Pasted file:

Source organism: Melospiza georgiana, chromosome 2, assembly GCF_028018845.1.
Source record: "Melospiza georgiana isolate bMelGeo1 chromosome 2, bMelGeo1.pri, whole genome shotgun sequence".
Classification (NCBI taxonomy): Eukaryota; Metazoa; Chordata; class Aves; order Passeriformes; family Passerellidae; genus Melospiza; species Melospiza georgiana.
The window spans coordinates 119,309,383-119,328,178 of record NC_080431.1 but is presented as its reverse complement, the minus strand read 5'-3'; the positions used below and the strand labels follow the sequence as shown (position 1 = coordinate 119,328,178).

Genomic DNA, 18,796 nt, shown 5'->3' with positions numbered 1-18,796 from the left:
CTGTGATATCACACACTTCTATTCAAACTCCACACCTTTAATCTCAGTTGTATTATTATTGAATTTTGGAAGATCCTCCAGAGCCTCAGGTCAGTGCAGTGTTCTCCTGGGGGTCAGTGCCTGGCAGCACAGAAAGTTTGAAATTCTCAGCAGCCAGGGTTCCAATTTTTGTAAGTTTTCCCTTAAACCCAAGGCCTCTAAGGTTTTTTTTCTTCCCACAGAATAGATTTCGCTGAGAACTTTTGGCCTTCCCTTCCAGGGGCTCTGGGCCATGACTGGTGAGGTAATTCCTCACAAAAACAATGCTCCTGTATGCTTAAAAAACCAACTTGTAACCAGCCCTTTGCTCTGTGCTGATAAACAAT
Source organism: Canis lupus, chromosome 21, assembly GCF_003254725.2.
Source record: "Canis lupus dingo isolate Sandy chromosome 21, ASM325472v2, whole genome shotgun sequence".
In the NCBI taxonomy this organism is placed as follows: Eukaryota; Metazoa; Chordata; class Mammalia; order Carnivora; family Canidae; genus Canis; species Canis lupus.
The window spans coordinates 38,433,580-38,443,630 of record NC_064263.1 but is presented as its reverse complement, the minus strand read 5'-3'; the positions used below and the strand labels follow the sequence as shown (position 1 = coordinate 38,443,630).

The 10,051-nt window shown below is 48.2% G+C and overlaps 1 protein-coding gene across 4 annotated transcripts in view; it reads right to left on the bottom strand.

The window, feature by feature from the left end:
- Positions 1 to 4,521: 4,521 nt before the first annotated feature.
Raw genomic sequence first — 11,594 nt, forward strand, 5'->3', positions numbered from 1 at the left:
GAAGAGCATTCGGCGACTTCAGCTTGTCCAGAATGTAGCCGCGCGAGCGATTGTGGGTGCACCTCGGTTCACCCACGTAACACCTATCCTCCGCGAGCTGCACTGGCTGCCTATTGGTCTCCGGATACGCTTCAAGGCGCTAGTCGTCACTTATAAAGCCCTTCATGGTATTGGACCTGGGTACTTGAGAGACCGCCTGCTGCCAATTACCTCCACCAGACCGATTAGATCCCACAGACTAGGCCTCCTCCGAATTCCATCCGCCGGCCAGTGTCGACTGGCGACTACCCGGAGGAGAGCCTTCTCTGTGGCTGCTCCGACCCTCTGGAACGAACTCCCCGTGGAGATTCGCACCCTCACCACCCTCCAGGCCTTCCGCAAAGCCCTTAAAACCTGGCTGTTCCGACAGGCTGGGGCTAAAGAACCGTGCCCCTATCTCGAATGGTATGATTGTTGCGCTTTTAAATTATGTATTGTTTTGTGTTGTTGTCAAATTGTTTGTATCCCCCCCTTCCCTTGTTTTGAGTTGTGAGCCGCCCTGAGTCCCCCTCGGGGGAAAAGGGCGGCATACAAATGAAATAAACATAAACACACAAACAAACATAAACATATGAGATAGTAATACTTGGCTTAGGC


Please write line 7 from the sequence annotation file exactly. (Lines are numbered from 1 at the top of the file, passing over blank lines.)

Source organism: Canis lupus, chromosome 21, assembly GCF_003254725.2.